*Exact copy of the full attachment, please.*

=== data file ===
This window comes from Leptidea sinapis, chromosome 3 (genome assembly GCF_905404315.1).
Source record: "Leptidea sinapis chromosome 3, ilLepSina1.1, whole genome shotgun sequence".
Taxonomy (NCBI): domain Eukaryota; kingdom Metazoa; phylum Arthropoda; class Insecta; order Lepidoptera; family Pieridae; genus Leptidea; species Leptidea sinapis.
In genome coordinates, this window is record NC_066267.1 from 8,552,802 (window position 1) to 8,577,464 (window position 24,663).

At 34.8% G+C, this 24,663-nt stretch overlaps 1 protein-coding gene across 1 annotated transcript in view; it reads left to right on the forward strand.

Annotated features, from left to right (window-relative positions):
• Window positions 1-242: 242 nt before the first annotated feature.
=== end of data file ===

This window comes from Leptidea sinapis, chromosome 3 (genome assembly GCF_905404315.1).
Source record: "Leptidea sinapis chromosome 3, ilLepSina1.1, whole genome shotgun sequence".
Taxonomy (NCBI): domain Eukaryota; kingdom Metazoa; phylum Arthropoda; class Insecta; order Lepidoptera; family Pieridae; genus Leptidea; species Leptidea sinapis.
In genome coordinates, this window is record NC_066267.1 from 8,552,802 (window position 1) to 8,577,464 (window position 24,663).

At 34.8% G+C, this 24,663-nt stretch overlaps 1 protein-coding gene across 1 annotated transcript in view; it reads left to right on the forward strand.

Annotated features, from left to right (window-relative positions):
• Window positions 1-242: 242 nt before the first annotated feature.